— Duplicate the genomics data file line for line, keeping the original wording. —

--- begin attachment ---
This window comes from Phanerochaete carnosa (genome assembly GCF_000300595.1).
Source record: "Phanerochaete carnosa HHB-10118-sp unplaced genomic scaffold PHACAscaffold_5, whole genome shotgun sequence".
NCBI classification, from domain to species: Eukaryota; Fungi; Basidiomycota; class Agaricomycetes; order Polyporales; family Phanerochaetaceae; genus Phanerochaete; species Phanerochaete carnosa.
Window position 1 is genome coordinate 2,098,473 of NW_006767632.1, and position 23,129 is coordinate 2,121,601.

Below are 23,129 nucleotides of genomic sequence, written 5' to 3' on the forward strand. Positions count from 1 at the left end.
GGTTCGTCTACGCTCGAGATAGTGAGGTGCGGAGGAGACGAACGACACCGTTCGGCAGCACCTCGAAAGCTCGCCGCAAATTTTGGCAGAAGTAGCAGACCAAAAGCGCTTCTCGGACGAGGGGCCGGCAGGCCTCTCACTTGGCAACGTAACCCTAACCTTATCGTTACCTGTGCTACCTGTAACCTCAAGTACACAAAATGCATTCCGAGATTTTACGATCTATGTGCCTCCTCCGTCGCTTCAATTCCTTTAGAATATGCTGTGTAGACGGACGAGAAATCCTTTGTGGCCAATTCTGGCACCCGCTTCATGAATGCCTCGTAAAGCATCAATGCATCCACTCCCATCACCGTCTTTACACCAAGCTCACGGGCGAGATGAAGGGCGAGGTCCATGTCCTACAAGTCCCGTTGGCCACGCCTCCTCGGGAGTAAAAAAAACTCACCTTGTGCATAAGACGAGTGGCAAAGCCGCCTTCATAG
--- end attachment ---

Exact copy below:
This window comes from Phanerochaete carnosa (genome assembly GCF_000300595.1).
Source record: "Phanerochaete carnosa HHB-10118-sp unplaced genomic scaffold PHACAscaffold_5, whole genome shotgun sequence".
NCBI classification, from domain to species: Eukaryota; Fungi; Basidiomycota; class Agaricomycetes; order Polyporales; family Phanerochaetaceae; genus Phanerochaete; species Phanerochaete carnosa.
Window position 1 is genome coordinate 2,098,473 of NW_006767632.1, and position 23,129 is coordinate 2,121,601.

Below are 23,129 nucleotides of genomic sequence, written 5' to 3' on the forward strand. Positions count from 1 at the left end.
GGTTCGTCTACGCTCGAGATAGTGAGGTGCGGAGGAGACGAACGACACCGTTCGGCAGCACCTCGAAAGCTCGCCGCAAATTTTGGCAGAAGTAGCAGACCAAAAGCGCTTCTCGGACGAGGGGCCGGCAGGCCTCTCACTTGGCAACGTAACCCTAACCTTATCGTTACCTGTGCTACCTGTAACCTCAAGTACACAAAATGCATTCCGAGATTTTACGATCTATGTGCCTCCTCCGTCGCTTCAATTCCTTTAGAATATGCTGTGTAGACGGACGAGAAATCCTTTGTGGCCAATTCTGGCACCCGCTTCATGAATGCCTCGTAAAGCATCAATGCATCCACTCCCATCACCGTCTTTACACCAAGCTCACGGGCGAGATGAAGGGCGAGGTCCATGTCCTACAAGTCCCGTTGGCCACGCCTCCTCGGGAGTAAAAAAAACTCACCTTGTGCATAAGACGAGTGGCAAAGCCGCCTTCATAG